21 December 2008

Positive Basics

No matter what you are training, dogs, cats, horses, spouses, children, the basics are the same. To change behavior, change both how you interact and the timing of the interaction. Misbehaving should not illicit games, food, being let outside because this rewards the behavior you are seeking to change. Pay attention to good behavior and take that time to play, talk and treat or feed your pet then. Animals learn quickly what behavior gets rewarded, and will try to seek your approval.
Training today concentrates more on positive reinforcement which means you add something rewarding or pleasant to your pet's environment to increase the likelihood of getting a desired behavior. The other side of positive reinforcement is extinction, the removal of all positive reinforcement to decrease or extinguish the unwanted behaviors. (You may have seen this theory in school, think of Pavlov's Dogs, and your Psychology classes.)
Start thinking of punishment in a new light, consider it more like discipline and less like beating a red-headed stepchild. With all animal behavior issues there are three basic behavior modifications: reinforce the behavior you want to see when it happens; removing positive reinforcement and attention for the behavior you don't want to see when it happens; catching the animal in the act and startling them into quitting and then redirecting them to something more appropriate.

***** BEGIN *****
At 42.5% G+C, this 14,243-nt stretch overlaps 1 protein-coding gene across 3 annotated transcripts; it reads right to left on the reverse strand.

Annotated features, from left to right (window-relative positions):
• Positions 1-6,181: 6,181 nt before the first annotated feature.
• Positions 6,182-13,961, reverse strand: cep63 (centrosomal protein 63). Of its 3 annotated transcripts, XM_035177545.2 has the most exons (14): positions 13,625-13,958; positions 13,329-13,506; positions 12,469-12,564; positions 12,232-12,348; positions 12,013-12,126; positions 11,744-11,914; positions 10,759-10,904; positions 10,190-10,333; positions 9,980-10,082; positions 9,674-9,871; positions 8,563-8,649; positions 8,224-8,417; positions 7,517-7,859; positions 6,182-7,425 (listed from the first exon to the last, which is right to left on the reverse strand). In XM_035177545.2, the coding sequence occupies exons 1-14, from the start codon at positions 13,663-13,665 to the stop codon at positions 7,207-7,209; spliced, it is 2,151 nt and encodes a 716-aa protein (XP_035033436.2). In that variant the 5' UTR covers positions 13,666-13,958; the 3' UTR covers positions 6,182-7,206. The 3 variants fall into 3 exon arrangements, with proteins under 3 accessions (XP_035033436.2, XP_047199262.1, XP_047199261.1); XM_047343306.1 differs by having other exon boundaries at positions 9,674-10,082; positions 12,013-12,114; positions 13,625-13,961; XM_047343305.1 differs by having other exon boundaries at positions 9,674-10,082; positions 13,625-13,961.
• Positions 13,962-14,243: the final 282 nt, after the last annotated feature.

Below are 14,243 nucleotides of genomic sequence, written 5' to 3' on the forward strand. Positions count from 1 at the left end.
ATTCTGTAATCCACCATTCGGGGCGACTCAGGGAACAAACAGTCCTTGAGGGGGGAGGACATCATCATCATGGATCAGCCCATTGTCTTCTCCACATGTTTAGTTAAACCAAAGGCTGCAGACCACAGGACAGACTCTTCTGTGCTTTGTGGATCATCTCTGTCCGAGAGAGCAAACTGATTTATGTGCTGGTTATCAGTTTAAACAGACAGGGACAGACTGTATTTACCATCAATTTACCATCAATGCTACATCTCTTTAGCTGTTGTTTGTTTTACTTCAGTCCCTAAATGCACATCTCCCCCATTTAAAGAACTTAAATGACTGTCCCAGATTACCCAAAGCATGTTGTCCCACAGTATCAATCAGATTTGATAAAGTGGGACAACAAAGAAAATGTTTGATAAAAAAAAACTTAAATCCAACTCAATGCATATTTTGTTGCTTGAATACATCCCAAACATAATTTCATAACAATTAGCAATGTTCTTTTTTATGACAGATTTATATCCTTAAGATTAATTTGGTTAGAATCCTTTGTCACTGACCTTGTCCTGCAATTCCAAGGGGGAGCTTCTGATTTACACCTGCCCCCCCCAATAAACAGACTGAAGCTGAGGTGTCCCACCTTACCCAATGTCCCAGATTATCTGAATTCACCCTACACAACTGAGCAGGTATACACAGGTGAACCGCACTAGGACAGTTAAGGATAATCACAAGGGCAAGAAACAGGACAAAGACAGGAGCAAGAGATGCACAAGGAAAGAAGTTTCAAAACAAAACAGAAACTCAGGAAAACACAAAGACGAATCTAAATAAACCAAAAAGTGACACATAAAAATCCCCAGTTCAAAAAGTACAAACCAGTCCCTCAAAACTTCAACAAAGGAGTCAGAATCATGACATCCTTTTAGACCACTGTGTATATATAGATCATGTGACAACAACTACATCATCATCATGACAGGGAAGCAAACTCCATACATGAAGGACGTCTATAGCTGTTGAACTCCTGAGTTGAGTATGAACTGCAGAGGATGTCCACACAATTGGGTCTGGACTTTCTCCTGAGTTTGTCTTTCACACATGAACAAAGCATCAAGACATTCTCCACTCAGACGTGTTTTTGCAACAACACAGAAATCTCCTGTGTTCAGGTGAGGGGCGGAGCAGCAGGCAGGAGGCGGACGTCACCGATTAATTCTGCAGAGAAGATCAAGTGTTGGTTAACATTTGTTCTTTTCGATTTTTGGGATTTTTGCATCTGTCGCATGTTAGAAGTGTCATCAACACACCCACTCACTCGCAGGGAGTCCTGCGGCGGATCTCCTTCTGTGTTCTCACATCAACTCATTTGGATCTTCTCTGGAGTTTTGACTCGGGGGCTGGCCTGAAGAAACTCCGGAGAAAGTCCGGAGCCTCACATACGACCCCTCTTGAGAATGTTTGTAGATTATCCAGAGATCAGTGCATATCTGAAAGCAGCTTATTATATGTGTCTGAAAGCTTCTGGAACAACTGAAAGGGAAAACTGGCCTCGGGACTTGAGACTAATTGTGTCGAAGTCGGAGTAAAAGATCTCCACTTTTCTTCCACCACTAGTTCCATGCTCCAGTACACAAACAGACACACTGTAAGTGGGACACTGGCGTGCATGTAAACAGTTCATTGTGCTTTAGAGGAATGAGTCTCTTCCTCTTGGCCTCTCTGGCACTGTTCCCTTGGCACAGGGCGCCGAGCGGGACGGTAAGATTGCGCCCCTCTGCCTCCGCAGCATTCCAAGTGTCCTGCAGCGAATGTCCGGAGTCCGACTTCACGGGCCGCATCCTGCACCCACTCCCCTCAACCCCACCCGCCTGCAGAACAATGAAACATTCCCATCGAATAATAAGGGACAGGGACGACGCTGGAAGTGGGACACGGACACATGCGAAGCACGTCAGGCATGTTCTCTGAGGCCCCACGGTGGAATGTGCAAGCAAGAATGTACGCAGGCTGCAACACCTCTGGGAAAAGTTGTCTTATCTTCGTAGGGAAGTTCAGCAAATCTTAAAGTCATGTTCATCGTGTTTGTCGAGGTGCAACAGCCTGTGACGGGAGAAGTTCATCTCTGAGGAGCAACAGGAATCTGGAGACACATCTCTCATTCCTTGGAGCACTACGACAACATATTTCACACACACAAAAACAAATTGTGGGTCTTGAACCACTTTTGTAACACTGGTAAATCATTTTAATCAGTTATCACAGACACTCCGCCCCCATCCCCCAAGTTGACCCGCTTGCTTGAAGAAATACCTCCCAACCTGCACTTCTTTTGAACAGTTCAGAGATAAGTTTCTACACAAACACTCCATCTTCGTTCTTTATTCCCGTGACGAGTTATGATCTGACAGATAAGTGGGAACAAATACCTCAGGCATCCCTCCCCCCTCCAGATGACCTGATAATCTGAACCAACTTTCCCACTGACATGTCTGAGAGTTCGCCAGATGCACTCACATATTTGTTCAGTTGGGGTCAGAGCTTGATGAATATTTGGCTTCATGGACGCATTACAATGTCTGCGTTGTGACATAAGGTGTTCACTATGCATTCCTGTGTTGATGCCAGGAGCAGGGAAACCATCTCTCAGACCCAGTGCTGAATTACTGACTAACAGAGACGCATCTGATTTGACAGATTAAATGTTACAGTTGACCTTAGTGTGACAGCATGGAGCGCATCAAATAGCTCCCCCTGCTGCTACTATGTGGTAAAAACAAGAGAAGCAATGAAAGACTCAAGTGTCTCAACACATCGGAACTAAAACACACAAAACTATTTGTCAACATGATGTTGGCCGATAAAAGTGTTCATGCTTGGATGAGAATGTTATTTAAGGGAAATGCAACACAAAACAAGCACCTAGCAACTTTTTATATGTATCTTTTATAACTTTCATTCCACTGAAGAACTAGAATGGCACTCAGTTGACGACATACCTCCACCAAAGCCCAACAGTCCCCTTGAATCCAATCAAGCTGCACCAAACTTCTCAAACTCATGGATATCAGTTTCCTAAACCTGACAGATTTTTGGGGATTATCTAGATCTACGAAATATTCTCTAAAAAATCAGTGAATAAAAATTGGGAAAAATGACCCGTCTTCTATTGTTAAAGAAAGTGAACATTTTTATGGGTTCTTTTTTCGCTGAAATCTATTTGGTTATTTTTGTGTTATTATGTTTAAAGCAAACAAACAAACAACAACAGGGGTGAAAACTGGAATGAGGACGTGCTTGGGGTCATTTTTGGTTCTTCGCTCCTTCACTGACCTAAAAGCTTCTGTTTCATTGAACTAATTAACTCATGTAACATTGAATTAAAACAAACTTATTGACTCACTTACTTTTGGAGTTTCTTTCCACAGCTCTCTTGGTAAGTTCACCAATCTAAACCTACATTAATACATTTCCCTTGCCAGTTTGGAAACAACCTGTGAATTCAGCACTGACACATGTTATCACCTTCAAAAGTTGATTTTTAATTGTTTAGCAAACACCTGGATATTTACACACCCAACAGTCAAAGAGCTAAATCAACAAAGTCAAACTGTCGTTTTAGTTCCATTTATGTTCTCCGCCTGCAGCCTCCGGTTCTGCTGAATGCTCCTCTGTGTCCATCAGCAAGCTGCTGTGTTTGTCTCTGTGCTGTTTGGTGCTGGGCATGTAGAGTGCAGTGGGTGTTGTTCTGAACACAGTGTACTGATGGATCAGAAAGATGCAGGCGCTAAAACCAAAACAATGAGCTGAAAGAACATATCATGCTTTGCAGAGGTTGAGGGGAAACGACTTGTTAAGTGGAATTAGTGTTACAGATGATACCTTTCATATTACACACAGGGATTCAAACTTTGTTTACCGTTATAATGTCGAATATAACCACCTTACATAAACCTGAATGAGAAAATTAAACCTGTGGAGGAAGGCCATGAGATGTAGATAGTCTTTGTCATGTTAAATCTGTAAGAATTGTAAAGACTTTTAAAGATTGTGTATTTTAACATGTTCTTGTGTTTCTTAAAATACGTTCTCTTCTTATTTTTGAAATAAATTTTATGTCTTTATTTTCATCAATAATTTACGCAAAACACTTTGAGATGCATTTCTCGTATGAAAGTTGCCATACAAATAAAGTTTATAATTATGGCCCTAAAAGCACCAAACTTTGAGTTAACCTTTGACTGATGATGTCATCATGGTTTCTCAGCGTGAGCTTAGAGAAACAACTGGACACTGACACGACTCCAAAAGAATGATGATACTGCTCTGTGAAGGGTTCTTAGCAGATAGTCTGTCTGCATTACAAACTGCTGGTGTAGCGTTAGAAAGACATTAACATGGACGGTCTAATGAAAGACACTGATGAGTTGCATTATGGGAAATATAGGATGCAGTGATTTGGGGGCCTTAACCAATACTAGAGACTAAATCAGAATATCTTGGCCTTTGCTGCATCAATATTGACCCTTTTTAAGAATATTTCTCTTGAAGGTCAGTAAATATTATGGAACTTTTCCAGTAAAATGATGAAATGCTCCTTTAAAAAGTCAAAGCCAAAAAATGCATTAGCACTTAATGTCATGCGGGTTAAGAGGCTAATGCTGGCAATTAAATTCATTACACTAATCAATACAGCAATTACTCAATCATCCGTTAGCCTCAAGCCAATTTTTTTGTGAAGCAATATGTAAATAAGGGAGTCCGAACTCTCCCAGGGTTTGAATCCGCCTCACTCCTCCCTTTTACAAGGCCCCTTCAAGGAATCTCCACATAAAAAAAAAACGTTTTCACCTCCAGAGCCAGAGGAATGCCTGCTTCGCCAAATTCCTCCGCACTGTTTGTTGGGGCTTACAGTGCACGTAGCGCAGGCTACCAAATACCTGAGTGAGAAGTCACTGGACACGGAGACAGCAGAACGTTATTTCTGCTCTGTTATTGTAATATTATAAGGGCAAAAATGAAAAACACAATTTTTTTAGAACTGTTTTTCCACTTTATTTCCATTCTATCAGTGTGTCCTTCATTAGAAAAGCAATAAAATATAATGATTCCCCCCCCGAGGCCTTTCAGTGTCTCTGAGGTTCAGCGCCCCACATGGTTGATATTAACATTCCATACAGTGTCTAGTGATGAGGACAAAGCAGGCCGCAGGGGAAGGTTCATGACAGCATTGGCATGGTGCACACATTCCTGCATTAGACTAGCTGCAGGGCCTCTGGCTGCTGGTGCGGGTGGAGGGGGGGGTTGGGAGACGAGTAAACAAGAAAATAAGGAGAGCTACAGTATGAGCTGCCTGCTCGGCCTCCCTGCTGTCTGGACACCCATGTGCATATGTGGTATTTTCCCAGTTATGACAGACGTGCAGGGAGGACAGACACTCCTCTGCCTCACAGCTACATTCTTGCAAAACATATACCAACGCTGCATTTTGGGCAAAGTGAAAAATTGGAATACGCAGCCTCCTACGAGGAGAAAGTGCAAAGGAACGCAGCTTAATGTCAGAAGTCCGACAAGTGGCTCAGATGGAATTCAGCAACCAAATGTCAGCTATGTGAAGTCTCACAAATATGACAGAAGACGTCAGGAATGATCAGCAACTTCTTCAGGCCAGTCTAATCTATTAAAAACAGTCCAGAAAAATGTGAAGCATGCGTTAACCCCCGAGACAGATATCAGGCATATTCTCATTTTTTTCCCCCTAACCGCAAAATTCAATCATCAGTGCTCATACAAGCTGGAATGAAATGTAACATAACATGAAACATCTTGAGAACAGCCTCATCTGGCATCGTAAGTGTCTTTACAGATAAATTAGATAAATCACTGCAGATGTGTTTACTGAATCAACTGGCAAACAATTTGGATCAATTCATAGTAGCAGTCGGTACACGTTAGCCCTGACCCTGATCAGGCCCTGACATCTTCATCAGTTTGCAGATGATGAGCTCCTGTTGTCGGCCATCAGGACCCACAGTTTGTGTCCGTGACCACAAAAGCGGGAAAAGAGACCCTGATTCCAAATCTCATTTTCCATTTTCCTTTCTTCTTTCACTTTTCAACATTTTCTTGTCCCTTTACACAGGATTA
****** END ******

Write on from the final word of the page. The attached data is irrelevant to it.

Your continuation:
The positive approach to training seeks to teach animals without abusing them. As with any training method there are some guidelines to correction.
  1. Do not punish/discipline/correct the dog after the fact. If you come home from work and pooch has eaten the dry wall, you have missed your chance. You need to see pooch committing the crime to correct the behavior.
  2. Do not use pain or corporal punishment. If you inflict pain on your dog, you may create an aggressive dog that is more of a problem than the issues you were having.
  3. Do not punish the dog by isolating them in the yard or stuffed into their crate / kennel / carrier away from interaction.
  4. Do not jerk on a training collar (sometimes called a choke chain) to correct your dog. Training collars used incorrectly can cause permanent damage to you pet's windpipe, neck and spine. Learn how to use your collars correctly to avoid these issues. Using positive training methods teaches your pet your rules so they don't have an opportunity to invent their own rules.

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